Unintended consequences of REACH legislation over the use of chemicals could mean a waste of time, resources and lab animals. Russ Swan gets out his pointiest wagging finger and delves into it…
We lost a dog last month, which – as anyone who has ever had a pet will understand – made us a bit sad. It's no tragedy – she was a good old dog (emphasis on the old), and her time was up. Happily it was a short and comfortable departure, with no distress to her, but it has left a spaniel-shaped void in our lives.
No, it's fine, I've just got something in my eye.
All of which makes me think about the unintended consequences of otherwise well-meaning chemical control regulations. REACH, in particular, was implemented late last century in a bid to address legitimate concerns about chemicals in the environment. The result was something of a mini-boom for laboratories here and around the continent, as thousands of chemicals of interest were subjected to thorough toxicology and environmental impact studies.
Who can think this was a bad thing? Certainly not the legislators, who were happy to demonstrate their eco-credentials by taking on the nasty chemical industry and forcing it to test everything it made. Not the labs either, or their suppliers. Work is work, and times are tough.
On the other side, the chemical industry was naturally a bit reluctant to spend large chunks of its cash on new tests which, to some degree, duplicated old ones. They found an unlikely ally in animal protection activists, who suddenly realised that being green was no longer the same as being naïve. Lots of toxicology tests meant lots of animal tests: a bad thing.
“What if I told you that REACH tests that have already been performed might need to be repeated? And what if I told you that the reason was profit? You might, like me, think this was an outrage.”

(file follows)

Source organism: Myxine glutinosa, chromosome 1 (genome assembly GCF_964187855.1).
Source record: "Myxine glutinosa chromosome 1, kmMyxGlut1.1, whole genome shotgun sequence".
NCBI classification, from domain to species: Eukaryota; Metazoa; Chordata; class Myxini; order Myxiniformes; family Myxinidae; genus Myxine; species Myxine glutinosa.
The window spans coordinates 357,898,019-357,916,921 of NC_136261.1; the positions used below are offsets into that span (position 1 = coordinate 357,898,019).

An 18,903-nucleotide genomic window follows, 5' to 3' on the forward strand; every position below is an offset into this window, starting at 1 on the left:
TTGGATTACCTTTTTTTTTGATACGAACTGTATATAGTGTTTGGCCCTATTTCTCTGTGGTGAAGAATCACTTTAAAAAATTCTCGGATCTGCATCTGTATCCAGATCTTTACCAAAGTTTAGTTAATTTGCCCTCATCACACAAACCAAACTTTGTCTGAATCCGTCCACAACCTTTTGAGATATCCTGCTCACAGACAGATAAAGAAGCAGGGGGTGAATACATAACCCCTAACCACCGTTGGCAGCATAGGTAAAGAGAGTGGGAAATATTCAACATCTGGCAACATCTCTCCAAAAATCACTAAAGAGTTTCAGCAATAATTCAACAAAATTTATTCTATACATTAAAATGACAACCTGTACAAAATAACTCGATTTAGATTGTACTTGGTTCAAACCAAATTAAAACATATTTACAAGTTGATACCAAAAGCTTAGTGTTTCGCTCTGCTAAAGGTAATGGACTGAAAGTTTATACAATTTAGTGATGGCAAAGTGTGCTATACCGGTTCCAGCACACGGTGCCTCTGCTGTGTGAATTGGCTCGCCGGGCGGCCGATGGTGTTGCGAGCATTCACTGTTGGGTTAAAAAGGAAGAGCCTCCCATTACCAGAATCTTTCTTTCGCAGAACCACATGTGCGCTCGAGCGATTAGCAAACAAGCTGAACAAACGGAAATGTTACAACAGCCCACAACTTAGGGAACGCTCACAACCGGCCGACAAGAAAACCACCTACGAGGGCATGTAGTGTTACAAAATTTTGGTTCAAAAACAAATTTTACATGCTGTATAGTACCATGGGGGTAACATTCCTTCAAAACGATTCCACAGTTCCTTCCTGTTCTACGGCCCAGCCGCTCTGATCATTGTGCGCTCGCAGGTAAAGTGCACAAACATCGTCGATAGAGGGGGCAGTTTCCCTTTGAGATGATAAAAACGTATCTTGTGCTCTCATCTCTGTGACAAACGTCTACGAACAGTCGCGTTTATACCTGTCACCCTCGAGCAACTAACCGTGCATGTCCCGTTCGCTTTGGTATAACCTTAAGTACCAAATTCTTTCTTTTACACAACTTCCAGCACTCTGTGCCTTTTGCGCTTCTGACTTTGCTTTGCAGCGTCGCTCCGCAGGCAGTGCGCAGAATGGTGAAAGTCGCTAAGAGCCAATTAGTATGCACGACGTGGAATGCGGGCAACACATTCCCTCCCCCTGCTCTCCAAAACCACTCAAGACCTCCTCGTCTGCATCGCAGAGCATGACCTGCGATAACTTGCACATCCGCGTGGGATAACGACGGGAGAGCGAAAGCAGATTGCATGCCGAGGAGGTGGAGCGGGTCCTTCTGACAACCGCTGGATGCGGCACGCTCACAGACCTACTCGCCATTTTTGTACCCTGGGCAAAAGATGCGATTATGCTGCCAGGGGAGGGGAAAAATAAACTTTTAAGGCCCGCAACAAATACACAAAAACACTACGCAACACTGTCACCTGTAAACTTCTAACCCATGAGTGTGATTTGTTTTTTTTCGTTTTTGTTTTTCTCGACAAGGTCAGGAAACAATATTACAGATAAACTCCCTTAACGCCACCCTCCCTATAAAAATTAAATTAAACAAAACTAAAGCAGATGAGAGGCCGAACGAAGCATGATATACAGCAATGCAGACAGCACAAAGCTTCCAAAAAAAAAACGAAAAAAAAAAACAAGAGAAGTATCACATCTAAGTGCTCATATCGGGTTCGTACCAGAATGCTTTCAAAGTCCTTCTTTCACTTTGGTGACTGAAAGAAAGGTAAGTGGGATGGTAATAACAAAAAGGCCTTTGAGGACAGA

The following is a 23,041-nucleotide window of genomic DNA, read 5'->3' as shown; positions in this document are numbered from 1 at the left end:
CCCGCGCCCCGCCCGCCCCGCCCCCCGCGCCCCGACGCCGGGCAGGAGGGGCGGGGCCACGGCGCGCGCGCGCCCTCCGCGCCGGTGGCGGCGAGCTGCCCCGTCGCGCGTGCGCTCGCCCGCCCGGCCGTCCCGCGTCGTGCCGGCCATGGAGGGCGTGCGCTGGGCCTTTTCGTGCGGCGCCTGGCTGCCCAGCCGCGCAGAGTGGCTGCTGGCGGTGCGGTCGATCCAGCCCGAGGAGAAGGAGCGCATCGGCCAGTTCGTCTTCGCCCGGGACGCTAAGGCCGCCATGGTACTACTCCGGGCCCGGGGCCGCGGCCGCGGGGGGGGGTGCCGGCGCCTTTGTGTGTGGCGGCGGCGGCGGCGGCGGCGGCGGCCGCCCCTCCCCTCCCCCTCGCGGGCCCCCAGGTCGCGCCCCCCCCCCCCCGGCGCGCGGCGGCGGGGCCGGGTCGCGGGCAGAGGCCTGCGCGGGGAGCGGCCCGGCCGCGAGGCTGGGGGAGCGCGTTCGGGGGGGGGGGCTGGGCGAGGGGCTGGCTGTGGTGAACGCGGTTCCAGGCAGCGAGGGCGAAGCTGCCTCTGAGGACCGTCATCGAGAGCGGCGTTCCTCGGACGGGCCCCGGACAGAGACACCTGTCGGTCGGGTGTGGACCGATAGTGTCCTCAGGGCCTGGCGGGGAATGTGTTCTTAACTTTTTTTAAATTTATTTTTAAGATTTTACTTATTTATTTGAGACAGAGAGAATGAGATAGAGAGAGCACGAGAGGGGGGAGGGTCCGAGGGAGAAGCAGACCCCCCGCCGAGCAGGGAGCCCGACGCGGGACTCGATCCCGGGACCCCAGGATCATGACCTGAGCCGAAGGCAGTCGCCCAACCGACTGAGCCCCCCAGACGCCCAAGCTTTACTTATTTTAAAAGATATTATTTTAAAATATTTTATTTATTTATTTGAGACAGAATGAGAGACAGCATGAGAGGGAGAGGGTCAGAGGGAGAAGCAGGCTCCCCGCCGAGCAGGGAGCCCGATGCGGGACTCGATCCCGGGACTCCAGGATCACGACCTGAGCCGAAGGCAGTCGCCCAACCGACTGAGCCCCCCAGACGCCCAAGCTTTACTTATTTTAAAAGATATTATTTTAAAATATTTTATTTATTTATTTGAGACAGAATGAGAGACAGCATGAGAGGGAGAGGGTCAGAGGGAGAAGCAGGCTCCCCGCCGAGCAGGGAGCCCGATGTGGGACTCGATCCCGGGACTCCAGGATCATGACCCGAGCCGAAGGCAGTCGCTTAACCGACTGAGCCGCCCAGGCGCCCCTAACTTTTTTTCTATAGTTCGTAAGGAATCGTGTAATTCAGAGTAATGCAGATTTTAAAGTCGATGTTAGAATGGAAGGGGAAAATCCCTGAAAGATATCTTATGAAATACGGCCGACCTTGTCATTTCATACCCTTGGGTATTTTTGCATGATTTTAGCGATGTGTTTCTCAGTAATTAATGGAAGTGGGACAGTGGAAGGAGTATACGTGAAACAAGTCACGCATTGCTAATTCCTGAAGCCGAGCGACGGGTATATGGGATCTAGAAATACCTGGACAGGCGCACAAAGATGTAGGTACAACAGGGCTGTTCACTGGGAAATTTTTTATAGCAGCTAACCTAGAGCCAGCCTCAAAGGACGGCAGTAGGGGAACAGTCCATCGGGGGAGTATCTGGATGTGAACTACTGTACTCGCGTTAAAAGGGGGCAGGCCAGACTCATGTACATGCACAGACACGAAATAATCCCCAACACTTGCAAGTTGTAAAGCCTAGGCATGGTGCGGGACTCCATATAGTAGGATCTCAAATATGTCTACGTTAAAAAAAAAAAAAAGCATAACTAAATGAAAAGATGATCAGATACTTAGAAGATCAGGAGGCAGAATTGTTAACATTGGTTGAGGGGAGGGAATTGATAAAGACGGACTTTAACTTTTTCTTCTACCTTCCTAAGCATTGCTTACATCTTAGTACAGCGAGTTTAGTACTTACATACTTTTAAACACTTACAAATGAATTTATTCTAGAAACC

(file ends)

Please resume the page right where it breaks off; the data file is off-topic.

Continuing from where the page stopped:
Now, I'm not going off on a rant – either pro- or anti- animal testing. It's something we have to do for the greater good of humankind and, until there are alternatives, that is all there is to say. I do look forward to the day when technological improvements mean live beasts are no longer involved. In the meantime, it simply makes sense to reduce testing to what is needed, and avoid duplication. It's expensive in terms of cash, if nothing else.
So what if I told you that a lot of the tests that have already been performed might need to be repeated, several times? This is nothing to do with the quality of the work, but only the geography. And what if I told you that the reason was profit? You might, like me, think this was an outrage.
REACH has been so successful that it is being mimicked in territories outside the EU. Given the global nature of manufacturing industry, you might think this was a generally good thing as it leads to closer harmonisation and brings all the benefits that entails.
To register a chemical in one of these territories, you need test data. This is valuable proprietary information that has been gained at significant cost in expensive European laboratories. Clearly, it won’t be given away for free.
But how much is it worth to a manufacturing company in a developing country? Let's assume that they could repeat the lab work, taking advantage of lower local costs and possibly making use of the latest equipment, for half the original cost in Europe. You might think that half of this, say 25 percent of the original, would be a good starting point. They might want to take production volumes into account, and if the overseas industry was just a third of the size of its European counterpart, this could bring the reasonable cost down to perhaps 10 percent of the original. The data exists. The additional cost to use it should be minimal.
EU must be kidding?
Seen from the other perspective, manufacturers are not charities. They own some intellectual property which it is their obligation to exploit to maximum benefit. If they can license their property to several places, and actually turn a cost centre into a profit, what's the harm in that?
You're ahead of me here, aren't you? Any temptation to milk profit from data that has already earned its keep risks the duplication of tests already performed, which would be wasteful of resources, and time, not to mention lab animals. There has to be a better way.
And there's a twist. REACH is an EU process, and countries outside the EU cannot join in. All those tests could, in a nightmare scenario that isn’t actually all that unlikely, have to be repeated in the name of 'taking back control'. This makes me even sadder regarding our own little domestic situation.